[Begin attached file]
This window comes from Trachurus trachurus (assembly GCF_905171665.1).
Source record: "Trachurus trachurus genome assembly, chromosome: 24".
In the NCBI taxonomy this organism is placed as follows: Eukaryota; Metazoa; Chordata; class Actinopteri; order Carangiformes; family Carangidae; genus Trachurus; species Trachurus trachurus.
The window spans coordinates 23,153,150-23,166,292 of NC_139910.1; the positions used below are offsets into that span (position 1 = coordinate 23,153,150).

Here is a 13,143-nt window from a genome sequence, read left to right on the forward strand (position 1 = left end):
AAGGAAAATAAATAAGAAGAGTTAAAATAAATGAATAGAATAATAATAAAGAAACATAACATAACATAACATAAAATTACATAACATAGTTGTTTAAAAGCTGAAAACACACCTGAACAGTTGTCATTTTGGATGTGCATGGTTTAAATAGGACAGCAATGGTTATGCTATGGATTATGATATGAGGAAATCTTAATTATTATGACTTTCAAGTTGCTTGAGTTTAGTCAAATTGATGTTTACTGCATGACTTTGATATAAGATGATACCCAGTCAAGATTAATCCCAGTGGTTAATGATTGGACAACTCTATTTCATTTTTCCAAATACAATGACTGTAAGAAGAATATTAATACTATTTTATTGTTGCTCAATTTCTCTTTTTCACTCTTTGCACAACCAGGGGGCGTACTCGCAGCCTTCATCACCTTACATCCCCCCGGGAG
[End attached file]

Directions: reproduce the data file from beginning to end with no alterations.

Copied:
This window comes from Trachurus trachurus (assembly GCF_905171665.1).
Source record: "Trachurus trachurus genome assembly, chromosome: 24".
In the NCBI taxonomy this organism is placed as follows: Eukaryota; Metazoa; Chordata; class Actinopteri; order Carangiformes; family Carangidae; genus Trachurus; species Trachurus trachurus.
The window spans coordinates 23,153,150-23,166,292 of NC_139910.1; the positions used below are offsets into that span (position 1 = coordinate 23,153,150).

Here is a 13,143-nt window from a genome sequence, read left to right on the forward strand (position 1 = left end):
AAGGAAAATAAATAAGAAGAGTTAAAATAAATGAATAGAATAATAATAAAGAAACATAACATAACATAACATAAAATTACATAACATAGTTGTTTAAAAGCTGAAAACACACCTGAACAGTTGTCATTTTGGATGTGCATGGTTTAAATAGGACAGCAATGGTTATGCTATGGATTATGATATGAGGAAATCTTAATTATTATGACTTTCAAGTTGCTTGAGTTTAGTCAAATTGATGTTTACTGCATGACTTTGATATAAGATGATACCCAGTCAAGATTAATCCCAGTGGTTAATGATTGGACAACTCTATTTCATTTTTCCAAATACAATGACTGTAAGAAGAATATTAATACTATTTTATTGTTGCTCAATTTCTCTTTTTCACTCTTTGCACAACCAGGGGGCGTACTCGCAGCCTTCATCACCTTACATCCCCCCGGGAG